Bommarito’s imagined scenario nearly played out a year ago, as both teams made their deepest postseason run.
While the softball team was making its historic run to the Semifinal, the baseball team was making one of its own, advancing to the Quarterfinal for the first time in program history.
The baseball team’s movement toward this started with the 2017 and 2018 seasons, when the Muskrats won back-to-back District titles.
“We had a couple DI (college) players, and when you have those players come through, it generates excitement through the youth,” said Algonac baseball coach Scott Thaler, who took over the program in 2017. “It’s been a trickle-down effect from that initial first two years. That really set the bar. We’ve had some really good baseball players come through, and I have a great staff.”
Thaler had stressed back then that he wanted to build a program at Algonac and not have it be a flash in the pan. That certainly looks like it’s happening, and not just because his Muskrats are winning and sitting atop the state rankings.
Algonac – which has fewer than 500 students in the entire school – has junior varsity and freshman baseball teams. Thaler also said there are 25 eighth graders coming into the program next year.
“I think that when I was smaller in little league, we didn’t really have that where we went out on the field with the varsity players,” said junior pitcher Josh Kasner. “Now, that’s gotten a lot better. A lot of the smaller kids we see around town, they know who we are and about (the program).”
Of course, talent wasn’t enough to get there. Thaler needed to instill belief in his team in order to help the younger generation see what was possible.
“I was a (football assistant) coach under Scott Barnhart, and one of the things we preached to the kids back then is ‘To believe in the things you haven’t seen before,’” Thaler said. “That’s the mantra we brought to them last year, ‘Why not us?’ Just because it hasn’t happened before here doesn’t mean you can’t believe in that. We had to get them to believe.”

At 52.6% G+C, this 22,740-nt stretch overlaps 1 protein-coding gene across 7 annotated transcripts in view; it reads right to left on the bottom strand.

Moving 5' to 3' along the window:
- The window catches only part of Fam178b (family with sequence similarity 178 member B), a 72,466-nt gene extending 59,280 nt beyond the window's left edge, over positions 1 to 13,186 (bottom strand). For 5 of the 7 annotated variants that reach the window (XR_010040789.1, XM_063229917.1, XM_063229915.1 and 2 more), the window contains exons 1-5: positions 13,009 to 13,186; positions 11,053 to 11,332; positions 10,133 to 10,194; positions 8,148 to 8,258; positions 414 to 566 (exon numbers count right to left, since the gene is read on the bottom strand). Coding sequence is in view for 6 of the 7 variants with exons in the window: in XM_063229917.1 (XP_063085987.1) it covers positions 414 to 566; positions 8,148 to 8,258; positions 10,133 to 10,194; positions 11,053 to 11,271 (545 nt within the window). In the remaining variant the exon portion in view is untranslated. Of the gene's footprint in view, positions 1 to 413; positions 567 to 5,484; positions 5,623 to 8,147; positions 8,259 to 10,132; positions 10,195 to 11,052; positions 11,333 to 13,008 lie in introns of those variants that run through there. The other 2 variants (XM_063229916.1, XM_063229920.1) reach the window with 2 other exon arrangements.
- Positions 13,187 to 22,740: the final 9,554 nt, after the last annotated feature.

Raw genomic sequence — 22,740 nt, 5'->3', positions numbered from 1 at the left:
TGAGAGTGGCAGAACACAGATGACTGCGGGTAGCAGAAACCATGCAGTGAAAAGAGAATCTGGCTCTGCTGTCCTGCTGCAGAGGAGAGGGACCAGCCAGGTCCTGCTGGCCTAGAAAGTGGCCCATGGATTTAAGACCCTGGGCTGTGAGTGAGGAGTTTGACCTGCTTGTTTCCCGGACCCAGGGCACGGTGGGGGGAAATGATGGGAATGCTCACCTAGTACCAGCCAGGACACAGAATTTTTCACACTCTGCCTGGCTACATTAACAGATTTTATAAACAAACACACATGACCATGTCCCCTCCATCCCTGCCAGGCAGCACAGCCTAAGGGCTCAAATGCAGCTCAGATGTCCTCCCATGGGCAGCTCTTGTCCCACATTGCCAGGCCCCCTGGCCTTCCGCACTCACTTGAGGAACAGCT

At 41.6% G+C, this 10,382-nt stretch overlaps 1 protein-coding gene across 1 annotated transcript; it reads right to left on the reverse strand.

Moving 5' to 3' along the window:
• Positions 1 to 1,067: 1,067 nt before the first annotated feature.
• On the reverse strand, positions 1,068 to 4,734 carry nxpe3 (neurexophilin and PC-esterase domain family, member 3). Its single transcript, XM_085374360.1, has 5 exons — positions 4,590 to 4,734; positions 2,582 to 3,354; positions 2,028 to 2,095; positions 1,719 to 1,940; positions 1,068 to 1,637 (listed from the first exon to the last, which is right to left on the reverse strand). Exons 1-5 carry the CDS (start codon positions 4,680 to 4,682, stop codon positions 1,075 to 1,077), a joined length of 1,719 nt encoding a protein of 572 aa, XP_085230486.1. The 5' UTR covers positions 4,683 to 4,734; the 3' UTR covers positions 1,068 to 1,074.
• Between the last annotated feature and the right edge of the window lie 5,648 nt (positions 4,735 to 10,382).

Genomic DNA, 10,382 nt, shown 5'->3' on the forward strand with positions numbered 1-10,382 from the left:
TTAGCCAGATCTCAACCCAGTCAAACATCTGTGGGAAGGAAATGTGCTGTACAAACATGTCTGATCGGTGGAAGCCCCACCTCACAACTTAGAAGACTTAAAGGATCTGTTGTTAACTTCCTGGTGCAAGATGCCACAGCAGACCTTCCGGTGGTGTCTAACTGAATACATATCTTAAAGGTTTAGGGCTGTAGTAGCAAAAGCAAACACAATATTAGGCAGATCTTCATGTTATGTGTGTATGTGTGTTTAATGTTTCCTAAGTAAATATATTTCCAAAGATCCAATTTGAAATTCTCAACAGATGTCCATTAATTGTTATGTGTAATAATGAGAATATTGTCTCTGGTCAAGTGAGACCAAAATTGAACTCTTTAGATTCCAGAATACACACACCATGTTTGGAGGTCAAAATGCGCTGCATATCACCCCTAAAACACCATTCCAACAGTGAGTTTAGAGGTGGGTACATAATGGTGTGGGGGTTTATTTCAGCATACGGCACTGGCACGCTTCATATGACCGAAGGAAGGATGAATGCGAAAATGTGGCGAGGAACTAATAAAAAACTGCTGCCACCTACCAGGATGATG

The Quarterfinal run provided proof beyond the belief for the Muskrats, and then the Michigan High School Baseball Coaches Association added to it all, naming Algonac the preseason No. 1 team in Division 3.
Luckily for Thaler, his team took it in stride.
“I mean, it was a great feeling, but part of me had some doubts,” Schultz said “We’ve got some younger kids on the team, and I thought that maybe they might look at that and might get complacent, but me and some of the other seniors have done a good job of keeping all of these guys looking forward. We’ve still got one goal, and that’s to finish (with a Finals title).”
While the softball team didn’t enter the season with a No. 1 ranking, the expectations were certainly there, as was a new target on its back.
But bigger than both was motivation following a walk-off loss to Millington in the Semifinal.
“I think it just shows us that in those big games with those types of teams, you can never say never,” said first-year softball coach Natalie Heim, who was an assistant on last year’s team. “You really have to bear down. That Millington team that beat us, they fought hard. But I definitely think it fuels us more to get back.”
The softball program’s rise may have seemed more sudden to those on the outside, but senior Ella Stephenson said it had been bubbling for a while.